Wednesday, November 14, 2007

Bigotry: The Greatest Evil?

The low hum of conversation in the industriously busy classroom is a lovely sound: children thinking for themselves, collaborating with each other and developing some independence. There are moments, however, when a teacher might regret allowing children to chat, quietly, whilst they work.

Remember at school discos? When the song would come to an abrupt and startling close, just in time to expose the shouted "Fuck!" at the end of your previously private conversation?


"I hate chinkies!"

I'm somewhat taken by surprise by this comment, which soars like a lone, racist bird out over the buzz of chat which fills the classroom, leaving children, silent and awed in its wake. It's not difficult to find the source of the comment: I know the voice, and I know the location of its owner. I'm not keen to make a big fuss at the time because I don't want to give comments like that more attention than they deserve, and they don't deserve any. I settle for my standard recourse in a situation which I consider serious but where I want time to think about how best to deal with it in the long term:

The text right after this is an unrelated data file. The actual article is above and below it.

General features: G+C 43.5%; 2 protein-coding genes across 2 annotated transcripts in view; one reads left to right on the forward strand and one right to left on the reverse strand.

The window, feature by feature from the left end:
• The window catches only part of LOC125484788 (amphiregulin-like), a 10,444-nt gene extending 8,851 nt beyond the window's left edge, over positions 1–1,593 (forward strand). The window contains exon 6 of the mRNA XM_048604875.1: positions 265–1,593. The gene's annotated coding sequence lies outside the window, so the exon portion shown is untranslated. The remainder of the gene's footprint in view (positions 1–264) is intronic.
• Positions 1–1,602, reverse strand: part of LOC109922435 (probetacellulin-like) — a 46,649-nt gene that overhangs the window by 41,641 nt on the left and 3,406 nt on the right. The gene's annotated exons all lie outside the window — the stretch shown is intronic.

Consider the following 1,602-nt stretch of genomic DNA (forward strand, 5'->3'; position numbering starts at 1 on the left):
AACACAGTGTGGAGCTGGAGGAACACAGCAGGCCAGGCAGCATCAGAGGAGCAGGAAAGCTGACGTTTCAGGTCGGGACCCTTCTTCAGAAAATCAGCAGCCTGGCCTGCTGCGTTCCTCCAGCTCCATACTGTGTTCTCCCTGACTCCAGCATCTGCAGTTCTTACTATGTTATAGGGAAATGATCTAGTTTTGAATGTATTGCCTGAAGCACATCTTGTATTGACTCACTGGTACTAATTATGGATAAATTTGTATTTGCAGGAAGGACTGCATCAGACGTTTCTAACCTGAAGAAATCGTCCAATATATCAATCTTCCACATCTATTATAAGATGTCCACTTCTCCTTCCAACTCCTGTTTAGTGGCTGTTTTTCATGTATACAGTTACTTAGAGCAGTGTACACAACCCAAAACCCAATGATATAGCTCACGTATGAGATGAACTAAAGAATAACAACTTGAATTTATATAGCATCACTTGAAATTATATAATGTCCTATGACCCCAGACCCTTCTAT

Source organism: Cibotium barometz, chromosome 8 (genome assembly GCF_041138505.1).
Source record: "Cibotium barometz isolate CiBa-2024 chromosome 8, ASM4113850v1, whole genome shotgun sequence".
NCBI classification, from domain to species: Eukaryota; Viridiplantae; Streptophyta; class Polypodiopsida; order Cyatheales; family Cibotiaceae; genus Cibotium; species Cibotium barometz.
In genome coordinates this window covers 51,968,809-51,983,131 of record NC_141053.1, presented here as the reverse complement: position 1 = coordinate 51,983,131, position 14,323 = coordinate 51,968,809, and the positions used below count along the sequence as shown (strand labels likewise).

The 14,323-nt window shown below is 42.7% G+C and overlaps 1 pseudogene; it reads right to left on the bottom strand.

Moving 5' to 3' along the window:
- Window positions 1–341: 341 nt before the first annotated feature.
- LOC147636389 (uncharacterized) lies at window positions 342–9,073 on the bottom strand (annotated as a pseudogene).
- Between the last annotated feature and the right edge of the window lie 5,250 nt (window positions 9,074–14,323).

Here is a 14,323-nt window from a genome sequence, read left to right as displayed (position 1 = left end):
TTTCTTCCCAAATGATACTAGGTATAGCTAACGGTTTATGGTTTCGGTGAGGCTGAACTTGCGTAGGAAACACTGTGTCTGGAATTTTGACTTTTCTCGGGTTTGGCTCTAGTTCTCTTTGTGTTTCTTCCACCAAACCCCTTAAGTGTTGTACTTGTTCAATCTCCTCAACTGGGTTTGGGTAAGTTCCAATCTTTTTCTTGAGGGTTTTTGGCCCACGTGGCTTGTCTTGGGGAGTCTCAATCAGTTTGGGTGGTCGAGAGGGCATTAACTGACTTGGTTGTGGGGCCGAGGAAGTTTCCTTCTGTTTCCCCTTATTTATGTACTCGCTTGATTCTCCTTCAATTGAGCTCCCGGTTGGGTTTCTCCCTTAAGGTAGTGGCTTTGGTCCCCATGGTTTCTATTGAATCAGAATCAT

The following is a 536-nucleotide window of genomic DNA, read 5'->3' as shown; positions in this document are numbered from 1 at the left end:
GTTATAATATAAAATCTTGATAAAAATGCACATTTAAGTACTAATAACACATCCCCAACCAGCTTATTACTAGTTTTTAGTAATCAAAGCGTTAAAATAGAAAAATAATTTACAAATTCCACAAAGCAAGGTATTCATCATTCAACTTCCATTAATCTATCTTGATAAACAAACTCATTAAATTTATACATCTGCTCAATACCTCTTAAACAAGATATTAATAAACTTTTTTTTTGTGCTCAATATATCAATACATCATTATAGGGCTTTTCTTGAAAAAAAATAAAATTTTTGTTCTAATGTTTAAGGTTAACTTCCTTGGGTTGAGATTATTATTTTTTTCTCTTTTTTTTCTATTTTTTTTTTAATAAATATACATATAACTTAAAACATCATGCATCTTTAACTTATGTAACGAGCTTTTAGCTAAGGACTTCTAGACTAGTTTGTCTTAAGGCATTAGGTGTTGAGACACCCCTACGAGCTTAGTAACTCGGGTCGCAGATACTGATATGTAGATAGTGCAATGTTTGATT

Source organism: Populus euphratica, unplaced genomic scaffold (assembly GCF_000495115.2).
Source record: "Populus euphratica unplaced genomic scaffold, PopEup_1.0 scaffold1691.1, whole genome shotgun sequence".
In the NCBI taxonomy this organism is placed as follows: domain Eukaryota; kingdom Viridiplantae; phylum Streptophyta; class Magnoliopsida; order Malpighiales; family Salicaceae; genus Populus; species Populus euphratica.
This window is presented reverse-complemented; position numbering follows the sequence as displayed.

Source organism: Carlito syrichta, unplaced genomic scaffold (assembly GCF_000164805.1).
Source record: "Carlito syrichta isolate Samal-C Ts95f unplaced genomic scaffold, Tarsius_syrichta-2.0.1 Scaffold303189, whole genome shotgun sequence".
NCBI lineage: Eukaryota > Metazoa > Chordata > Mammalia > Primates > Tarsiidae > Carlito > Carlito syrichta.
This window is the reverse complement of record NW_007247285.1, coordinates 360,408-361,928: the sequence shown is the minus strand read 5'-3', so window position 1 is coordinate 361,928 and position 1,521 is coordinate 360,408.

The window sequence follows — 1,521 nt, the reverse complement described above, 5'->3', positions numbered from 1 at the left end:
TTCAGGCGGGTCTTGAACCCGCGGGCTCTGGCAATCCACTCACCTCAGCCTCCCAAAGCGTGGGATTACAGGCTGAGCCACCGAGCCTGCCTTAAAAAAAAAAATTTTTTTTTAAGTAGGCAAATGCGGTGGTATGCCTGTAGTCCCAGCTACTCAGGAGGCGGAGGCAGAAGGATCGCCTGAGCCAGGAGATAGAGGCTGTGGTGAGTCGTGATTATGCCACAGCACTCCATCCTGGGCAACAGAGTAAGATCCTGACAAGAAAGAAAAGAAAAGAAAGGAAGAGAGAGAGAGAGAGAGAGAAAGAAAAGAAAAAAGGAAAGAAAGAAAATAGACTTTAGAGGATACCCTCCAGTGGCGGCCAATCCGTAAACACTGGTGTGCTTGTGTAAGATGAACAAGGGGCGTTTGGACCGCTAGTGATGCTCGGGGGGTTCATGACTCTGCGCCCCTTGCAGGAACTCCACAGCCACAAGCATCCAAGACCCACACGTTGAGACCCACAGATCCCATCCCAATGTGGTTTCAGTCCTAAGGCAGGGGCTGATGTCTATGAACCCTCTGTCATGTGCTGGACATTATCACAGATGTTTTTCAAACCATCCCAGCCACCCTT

"Language like that is totally inappropriate, and I wont stand for it in the classroom. That's 15 minutes of your Golden Time, and you can stay back after class to discuss the seriousness of what you have said."

Having made my point and cowed the accused, class continues and the end of the day rolls around.

We sit together, at the child's desk, rather than mine, so they feel comfortable and not like they're being interviewed, but I don't beat around the bush:

Me: So, what was that all about?

Child: Sorry.

Me: No, seriously, what was that about - where did that come from? For starters, explain to me what you meant with that comment.

Child: Well, I do! I hate Chinkies!

Me: Please, stop saying "Chinkies", it's not a nice word - do you mean Chinese food, or Chinese people? Either way, please say "Chinese".

Child: Chinese people.

Me: Why?! You can't just say things like that - where has this come from?

Child: Well, have you seen the state of the pollution in the rivers in China?

Me: [ ... ]

Me: Sorry?

Child: China's rivers and waterways are some of the most polluted in the world - it's appalling!


What can you say to that, really? I explained the difference between not liking pollution in China, and not liking all Chinese people, and how one really has nothing to do with the other.

I likened it to my own distaste for American foreign politics, which has nothing to do with the majority of American people, and the child seemed to get it.

But, seriously?

Inside I was laughing my ass off.

Bigotry... the greatest evil?

No, seemingly it's pollution in the rivers and waterways of Beijing.

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